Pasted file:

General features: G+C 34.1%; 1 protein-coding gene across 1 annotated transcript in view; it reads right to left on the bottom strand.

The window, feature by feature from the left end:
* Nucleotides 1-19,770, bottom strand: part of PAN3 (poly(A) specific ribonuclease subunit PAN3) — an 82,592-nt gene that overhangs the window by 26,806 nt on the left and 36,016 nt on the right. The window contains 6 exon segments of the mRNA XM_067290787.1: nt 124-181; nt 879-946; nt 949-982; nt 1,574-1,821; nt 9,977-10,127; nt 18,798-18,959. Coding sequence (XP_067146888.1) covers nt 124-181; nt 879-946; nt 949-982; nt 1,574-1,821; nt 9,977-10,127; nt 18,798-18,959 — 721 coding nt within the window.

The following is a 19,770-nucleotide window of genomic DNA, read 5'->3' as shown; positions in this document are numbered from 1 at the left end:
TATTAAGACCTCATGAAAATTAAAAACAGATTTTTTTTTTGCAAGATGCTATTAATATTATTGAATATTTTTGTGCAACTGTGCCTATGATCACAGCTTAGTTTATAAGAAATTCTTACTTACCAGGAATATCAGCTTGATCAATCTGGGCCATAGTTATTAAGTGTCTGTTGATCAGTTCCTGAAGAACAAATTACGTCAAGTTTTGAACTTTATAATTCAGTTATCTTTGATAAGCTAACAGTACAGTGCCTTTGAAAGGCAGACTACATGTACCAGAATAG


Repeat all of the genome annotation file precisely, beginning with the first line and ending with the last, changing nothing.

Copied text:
General features: G+C 34.1%; 1 protein-coding gene across 1 annotated transcript in view; it reads right to left on the bottom strand.

The window, feature by feature from the left end:
* Nucleotides 1-19,770, bottom strand: part of PAN3 (poly(A) specific ribonuclease subunit PAN3) — an 82,592-nt gene that overhangs the window by 26,806 nt on the left and 36,016 nt on the right. The window contains 6 exon segments of the mRNA XM_067290787.1: nt 124-181; nt 879-946; nt 949-982; nt 1,574-1,821; nt 9,977-10,127; nt 18,798-18,959. Coding sequence (XP_067146888.1) covers nt 124-181; nt 879-946; nt 949-982; nt 1,574-1,821; nt 9,977-10,127; nt 18,798-18,959 — 721 coding nt within the window.

The following is a 19,770-nucleotide window of genomic DNA, read 5'->3' as shown; positions in this document are numbered from 1 at the left end:
TATTAAGACCTCATGAAAATTAAAAACAGATTTTTTTTTTGCAAGATGCTATTAATATTATTGAATATTTTTGTGCAACTGTGCCTATGATCACAGCTTAGTTTATAAGAAATTCTTACTTACCAGGAATATCAGCTTGATCAATCTGGGCCATAGTTATTAAGTGTCTGTTGATCAGTTCCTGAAGAACAAATTACGTCAAGTTTTGAACTTTATAATTCAGTTATCTTTGATAAGCTAACAGTACAGTGCCTTTGAAAGGCAGACTACATGTACCAGAATAG